Men of a Certain Age” must have been a tough sell. I imagine if anyone other than Ray Romano had gone into a TNT pitch meeting and attempted to sell the network on the idea of three middle aged men contending with real life problems, they’d be laughed out of the office and told to come back when they had vampires or singing teenagers.

Men of a Certain Age season one is available now on DVD

Season 2 premieres December 6 at 10/9c on TNT.

Thankfully Ray Romano was behind “Men of a Certain Age” and was able to use his considerable talents to bring this truly delightful show to the airwaves.

On paper the show seems like it would be something of a snore fest. I mean, even the cover art for the DVD features the three principals sitting at a white table drinking water. Exciting. Actually, the only knock I have against this show is the lack of “excitement.” The show is content to earn little moments, because that’s what life is. And the show is better for it.

There’s Joe (Ray Romano), who’s 49, five months removed from a divorce, nursing a gambling addiction, a son with a social disorder, and a dream in the back of his head of being a pro golfer, as well as other neuroses. Typically hearing the words “addiction” associated with a character evokes an eye roll.  But fret not, this aspect of Joe’s character is handled with a deftness and humanity that is far too rare.

Scott Bakula returns from outer space to inhabit the body of Terry, the “aw shucks” out of work actor. Of the three principal characters, Bakula probably has the least amount of depth, as his over-the-hill but still a playboy lifestyle has been done many times before. This isn’t to say he’s clichéd, just his particular plot is sometimes a touch predictable. However, there are great moments for this character involving self betterment and maturity, and his antagonistic relationship with Owen, the third principal, is a pleasure.

Speaking of Owen,  he’s played as prideful, confident and a bit sensitive by Andre Braugher. He contends with diabetes, the stress of a home renovation, two boys and a baby girl, and working at a highly competitive car dealership under the thumb of his perfectionist father, Owen Sr. This 21st century Oedipus complex is the source of most of Owen’s conflict in the show, and it's sometimes a mite melodramatic, but the inner workings of the dealership are handled with a nuance that leads me to believe there is a former salesman or two on the writing staff.

You’re not going to be left on the edge of your seat wondering any of their fates, however. There’s no car accidents or sudden revelations of hidden siblings. Instead you grow attached to the characters. You want them to be happy. For Joe to find love, for Terry to get it together, for Owen to sock the ever loving hell out of his father.


The show is great at giving you just enough morsels of triumph. Life isn't a series of big moments. Life is having an actual heart to heart with your son and thinking something might have actually gotten through. Life is working at a dealership and giving a guy a deal that effects your commission because you want someone to like you for once. Life is struggling to fix your habitual tardyness. Life is little victories and little defeats.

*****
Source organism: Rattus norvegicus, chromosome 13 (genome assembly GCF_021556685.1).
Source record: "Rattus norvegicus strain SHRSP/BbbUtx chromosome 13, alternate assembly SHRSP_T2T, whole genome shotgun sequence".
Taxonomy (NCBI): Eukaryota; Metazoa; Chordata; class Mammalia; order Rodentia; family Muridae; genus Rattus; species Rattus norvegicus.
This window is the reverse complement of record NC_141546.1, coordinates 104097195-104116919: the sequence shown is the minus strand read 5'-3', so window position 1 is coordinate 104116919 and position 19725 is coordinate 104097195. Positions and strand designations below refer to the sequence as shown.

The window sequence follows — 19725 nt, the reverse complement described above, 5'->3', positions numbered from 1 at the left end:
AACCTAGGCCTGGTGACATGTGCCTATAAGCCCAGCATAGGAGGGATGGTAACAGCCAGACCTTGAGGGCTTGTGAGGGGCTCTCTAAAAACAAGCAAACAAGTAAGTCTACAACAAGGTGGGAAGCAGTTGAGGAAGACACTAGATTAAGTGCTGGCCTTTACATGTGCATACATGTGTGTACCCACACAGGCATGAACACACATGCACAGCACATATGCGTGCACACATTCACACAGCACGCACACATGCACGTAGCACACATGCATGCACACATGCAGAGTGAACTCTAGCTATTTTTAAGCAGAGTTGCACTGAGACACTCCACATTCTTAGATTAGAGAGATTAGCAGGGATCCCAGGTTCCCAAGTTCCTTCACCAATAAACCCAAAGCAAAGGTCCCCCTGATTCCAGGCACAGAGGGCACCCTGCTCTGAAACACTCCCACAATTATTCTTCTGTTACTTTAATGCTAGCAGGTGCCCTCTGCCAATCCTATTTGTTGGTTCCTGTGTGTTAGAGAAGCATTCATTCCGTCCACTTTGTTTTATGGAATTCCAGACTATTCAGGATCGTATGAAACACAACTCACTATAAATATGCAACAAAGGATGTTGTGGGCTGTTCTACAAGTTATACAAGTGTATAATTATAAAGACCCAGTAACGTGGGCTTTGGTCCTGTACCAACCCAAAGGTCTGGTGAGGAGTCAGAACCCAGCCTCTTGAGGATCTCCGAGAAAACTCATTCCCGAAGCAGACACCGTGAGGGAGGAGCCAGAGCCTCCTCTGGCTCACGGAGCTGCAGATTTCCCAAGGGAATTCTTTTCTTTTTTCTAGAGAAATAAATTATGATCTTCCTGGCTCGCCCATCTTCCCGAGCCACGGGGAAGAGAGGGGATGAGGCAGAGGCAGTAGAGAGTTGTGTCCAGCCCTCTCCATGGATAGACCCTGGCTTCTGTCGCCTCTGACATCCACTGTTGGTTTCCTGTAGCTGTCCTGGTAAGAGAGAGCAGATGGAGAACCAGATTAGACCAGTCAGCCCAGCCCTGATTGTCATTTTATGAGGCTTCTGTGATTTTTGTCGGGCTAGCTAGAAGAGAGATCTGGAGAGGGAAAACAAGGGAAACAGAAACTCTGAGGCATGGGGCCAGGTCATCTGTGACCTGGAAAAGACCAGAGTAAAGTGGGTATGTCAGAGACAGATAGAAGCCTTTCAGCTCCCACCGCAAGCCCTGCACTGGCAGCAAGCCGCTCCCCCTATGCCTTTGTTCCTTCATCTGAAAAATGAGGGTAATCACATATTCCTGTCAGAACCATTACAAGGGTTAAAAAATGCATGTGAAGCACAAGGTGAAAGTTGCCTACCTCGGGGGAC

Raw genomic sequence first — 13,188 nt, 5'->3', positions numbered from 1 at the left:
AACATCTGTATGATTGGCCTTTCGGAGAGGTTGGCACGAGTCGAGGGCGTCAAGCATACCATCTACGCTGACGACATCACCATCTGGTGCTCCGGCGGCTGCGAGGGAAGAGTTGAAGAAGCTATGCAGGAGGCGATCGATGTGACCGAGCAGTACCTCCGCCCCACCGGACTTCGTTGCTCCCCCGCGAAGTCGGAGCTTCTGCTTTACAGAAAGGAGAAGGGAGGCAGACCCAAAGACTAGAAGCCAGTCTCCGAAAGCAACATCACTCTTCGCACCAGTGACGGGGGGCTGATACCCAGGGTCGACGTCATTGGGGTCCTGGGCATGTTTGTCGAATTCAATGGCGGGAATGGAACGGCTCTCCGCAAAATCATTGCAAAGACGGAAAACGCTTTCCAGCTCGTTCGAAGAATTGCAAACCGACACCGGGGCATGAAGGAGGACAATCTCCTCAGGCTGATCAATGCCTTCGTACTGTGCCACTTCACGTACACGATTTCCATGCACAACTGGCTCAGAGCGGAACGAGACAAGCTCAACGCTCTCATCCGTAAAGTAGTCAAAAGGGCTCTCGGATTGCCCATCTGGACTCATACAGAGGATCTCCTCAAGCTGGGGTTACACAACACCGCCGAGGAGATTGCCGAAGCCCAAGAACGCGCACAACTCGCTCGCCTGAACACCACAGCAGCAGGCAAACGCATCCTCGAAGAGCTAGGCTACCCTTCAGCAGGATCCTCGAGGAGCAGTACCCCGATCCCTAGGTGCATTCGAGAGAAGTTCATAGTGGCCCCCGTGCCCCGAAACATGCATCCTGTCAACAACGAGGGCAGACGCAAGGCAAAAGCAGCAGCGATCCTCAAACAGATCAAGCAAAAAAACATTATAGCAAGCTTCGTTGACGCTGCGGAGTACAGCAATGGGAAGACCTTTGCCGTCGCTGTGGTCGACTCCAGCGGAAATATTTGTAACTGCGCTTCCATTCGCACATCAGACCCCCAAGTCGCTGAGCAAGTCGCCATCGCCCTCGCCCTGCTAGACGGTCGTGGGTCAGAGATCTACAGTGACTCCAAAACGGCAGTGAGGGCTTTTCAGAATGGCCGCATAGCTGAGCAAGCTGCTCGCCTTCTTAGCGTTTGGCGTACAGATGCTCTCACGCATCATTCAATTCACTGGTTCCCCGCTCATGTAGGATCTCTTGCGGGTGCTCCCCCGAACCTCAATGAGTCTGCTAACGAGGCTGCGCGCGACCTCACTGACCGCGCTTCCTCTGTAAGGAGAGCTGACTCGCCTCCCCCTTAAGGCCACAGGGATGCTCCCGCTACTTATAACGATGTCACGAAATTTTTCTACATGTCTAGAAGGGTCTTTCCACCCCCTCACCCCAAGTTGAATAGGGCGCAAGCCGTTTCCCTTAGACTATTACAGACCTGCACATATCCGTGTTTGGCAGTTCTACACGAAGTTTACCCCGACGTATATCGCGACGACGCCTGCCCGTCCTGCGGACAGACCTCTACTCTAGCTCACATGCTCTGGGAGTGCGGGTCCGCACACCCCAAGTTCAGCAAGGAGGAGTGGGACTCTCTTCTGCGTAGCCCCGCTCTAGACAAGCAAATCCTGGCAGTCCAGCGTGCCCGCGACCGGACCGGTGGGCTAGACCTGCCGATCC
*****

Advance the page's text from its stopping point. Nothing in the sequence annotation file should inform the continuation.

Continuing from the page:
The perfect example of this is in the wonderful episode “The New Guy” where Joe's ex-wife takes a date to a school fund raiser. Owen has the unfortunate task of running recon, while Terry is getting macked on by a very attractive, married, woman. The crisis grow naturally. Owen is mad at Joe's ex for having a date so soon, then gets mad at Terry for actively considering sleeping with a married woman, willingly being a home wrecker. All of these occurrences are natural and nothing feels shoe horned. Nothing feels like it's a bunch of guys sitting at a writers tabling saying “Well what if the guys...” “How about one of them...” “In a special episode they...”

The defeats resonate too. Every time Joe places a bet, every time Terry acts selfishly, every time Owen eats a candy bar or eats his hat at the dealership for the security of his family, we identify. We've all been there. That's the beauty of this show. We've been there.


The best episode of the season, “Go with the Flow” depicts Joe recounting the triumph of his first date in 20 years to his friends the next morning, the show at this point has introduced us to these characters, won us with the subtle writing and understated performances, and kept us interested via great camera work. This episode blew my socks off.

This is the first episode to really upset the status quo, to change the dynamic of things and it paid off beautifully, how many times have we recounted a story of a wonderful date to our friends, unable to stop smiling because maybe, just maybe, she's the one.

The episode is framed with Joe telling the guys about the day, the date, and everything that occurred in between, and by the date's conclusion, you want to stand up and cheer and pump your first. Embarrassingly enough, I did.

If you like any of these actors, or enjoy “The Wire” “Friday Night Lights” , or even older shows like “The Larry Sanders Show” or “Lou Grant”, you'll want to watch this show on DVD. In fact you'll want to watch it twice. Or three times like I have. You'll want to tell your friend to watch it. You'll want to watch it with your girlfriend or your mother or someone, anyone that wants to share in this very human, very honest, thoroughly touching and entertaining Television Program.